Use a vacuum or a soft brush or cloth to clean the coils, taking care not to damage them in the process. This part of your refrigerator maintenance routine can significantly improve its performance.

Inspect and Clean the Condensate Drain Tube

To prevent water damage from occurring under your RV fridge, you’ll want to periodically inspect and clean the condensate drain tube. This tube allows water from condensation buildup to drain to the outside of your RV. If it’s clogged with dust or debris, the water can’t drain and can end up backing up and draining inside your RV.

Remove the outside refrigerator vent cover and locate the condensate drain tube for your RV refrigerator at the outside vent. Use a small, narrow item to gently check the tube for any obstruction. You can carefully use compressed air to assist with clearing the tube if necessary.

For a visual of this process, have a look at this YouTube video:

Inspect and Clean the Flue and Burner Assembly

For an RV refrigerator to operate efficiently in propane mode, the flue and burner assembly need to be in good condition, so it’s important to inspect and clean them as part of periodic refrigerator maintenance.

Turn the refrigerator off and remove the outside lower vent cover to access the flue and burner assembly. You’ll likely need to remove the wind deflector plate that protects the flue pipe from wind. While you’re here with access, check all connections to make sure they’re tight and free of any dust, debris, or rust.

Next, turn the refrigerator on in the LP gas mode and take a good look at the flame. Your flame should be burning bright blue. If you see a yellow flame (or if the refrigerator hasn’t been operating properly in propane mode) the baffle inside the flue could be covered with soot. It’s not uncommon for soot, rust, and other debris to fall down into the flue and obstruct the burner assembly. If you find this to be the case, you’ll need to clean the flue and the burner assembly.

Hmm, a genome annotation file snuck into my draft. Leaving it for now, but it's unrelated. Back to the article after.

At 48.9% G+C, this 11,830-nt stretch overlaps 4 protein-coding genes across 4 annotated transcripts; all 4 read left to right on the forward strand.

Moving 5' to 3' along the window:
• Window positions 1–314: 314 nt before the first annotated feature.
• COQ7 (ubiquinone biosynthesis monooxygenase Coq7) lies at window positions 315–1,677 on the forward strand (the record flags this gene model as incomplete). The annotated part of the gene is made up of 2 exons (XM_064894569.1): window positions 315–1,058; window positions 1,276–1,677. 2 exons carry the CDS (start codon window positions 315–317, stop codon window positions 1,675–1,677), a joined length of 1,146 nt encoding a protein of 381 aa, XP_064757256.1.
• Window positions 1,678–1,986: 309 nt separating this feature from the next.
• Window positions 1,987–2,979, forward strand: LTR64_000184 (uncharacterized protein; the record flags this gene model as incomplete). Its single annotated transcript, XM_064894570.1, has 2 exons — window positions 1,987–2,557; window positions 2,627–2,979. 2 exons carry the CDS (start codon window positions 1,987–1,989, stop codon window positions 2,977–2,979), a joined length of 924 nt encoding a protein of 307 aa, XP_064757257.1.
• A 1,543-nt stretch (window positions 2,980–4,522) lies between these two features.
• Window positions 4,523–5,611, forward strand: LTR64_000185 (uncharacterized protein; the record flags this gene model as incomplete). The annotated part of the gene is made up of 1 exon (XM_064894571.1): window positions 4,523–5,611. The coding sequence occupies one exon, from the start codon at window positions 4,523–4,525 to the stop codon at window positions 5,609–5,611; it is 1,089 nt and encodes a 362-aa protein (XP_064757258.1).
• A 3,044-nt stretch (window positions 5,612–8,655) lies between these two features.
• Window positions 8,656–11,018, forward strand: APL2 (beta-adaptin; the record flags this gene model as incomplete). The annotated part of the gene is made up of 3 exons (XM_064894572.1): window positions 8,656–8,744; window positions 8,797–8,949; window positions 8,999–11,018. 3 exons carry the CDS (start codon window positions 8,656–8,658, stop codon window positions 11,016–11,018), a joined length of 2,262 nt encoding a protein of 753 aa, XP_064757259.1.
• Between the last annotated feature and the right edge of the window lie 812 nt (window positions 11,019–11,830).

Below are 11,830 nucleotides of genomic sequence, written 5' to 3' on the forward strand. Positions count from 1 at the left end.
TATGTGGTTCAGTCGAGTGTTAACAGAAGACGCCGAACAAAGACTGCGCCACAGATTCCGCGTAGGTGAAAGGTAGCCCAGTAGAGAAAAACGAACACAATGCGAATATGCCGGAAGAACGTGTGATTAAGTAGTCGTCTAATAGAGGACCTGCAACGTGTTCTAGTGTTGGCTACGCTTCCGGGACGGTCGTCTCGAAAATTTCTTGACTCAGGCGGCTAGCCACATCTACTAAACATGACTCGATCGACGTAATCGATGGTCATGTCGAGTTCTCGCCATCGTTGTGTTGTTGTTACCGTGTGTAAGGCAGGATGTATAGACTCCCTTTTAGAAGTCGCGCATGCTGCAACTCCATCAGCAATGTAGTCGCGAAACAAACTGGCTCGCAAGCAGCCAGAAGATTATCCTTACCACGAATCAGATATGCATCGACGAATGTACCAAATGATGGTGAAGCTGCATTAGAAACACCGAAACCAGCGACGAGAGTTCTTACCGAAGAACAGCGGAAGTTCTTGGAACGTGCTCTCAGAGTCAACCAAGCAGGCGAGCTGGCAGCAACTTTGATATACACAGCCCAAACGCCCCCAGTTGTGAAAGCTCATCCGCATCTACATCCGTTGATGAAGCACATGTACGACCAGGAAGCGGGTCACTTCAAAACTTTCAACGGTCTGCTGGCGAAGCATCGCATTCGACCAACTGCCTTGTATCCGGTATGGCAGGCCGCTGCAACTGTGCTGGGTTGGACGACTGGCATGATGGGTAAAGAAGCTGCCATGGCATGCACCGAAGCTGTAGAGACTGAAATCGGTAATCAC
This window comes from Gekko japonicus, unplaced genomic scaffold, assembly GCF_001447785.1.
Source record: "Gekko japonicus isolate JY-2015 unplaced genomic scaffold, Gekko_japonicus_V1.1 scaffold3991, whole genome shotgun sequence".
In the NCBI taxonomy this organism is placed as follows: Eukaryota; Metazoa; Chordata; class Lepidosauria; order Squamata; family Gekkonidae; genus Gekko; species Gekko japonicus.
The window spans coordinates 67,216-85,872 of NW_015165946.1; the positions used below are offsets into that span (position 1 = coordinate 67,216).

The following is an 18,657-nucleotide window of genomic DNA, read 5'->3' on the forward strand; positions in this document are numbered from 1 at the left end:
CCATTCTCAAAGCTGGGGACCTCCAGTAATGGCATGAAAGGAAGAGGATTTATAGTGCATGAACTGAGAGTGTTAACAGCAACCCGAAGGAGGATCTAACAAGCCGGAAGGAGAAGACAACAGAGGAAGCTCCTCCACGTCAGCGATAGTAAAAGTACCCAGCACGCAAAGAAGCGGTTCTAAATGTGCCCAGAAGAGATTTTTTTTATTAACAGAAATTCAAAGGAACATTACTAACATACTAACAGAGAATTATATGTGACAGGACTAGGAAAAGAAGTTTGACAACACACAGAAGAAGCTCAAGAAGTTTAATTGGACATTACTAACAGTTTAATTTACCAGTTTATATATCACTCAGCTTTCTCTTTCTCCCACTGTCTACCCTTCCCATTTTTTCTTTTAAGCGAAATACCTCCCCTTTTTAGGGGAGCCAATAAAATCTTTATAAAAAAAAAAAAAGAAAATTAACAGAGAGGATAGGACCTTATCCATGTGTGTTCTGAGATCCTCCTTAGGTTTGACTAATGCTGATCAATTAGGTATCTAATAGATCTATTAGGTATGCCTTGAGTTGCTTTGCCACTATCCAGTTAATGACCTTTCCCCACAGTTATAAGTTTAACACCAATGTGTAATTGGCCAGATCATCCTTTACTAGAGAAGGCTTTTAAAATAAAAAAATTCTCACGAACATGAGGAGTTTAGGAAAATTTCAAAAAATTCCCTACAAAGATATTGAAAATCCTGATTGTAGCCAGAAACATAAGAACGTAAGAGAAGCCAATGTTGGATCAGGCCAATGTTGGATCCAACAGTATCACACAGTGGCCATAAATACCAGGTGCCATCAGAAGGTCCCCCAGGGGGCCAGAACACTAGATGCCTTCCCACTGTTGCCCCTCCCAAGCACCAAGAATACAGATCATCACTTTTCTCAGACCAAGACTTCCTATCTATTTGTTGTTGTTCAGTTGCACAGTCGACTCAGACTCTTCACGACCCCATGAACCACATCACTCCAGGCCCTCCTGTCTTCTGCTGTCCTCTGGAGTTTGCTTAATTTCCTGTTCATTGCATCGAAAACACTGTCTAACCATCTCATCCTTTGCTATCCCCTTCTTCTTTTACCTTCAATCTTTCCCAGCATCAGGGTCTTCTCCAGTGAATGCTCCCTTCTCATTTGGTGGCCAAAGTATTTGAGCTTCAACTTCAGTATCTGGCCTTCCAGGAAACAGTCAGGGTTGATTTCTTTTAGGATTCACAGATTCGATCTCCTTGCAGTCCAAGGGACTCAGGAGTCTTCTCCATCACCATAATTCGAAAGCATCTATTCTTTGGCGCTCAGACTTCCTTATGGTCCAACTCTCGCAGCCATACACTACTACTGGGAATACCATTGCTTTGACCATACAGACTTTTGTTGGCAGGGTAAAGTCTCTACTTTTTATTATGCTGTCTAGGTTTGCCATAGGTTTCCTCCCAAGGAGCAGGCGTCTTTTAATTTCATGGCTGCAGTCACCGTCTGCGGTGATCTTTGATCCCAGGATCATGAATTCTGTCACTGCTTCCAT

Turn the refrigerator back off and locate the burner directly below the flue. The baffle is located inside the flue.

Use a small metal brush to clean any rust and debris out of the flue and vacuum out the residue. Use your vacuum or a light spray of compressed air to remove any remaining debris from the outside of the refrigerator compartment.

If you need to clean the burner tube, you’ll have to remove another wind deflector plate on the bottom to reveal it. Insert a small tube into the burner tube and blow out any debris that has accumulated in the tube.

Turn the refrigerator back on in propane mode and check your flame again. If you’ve got a nice bright blue flame, you’ve succeeded in improving the operation of your RV fridge in propane mode by cleaning the flue and burner assembly.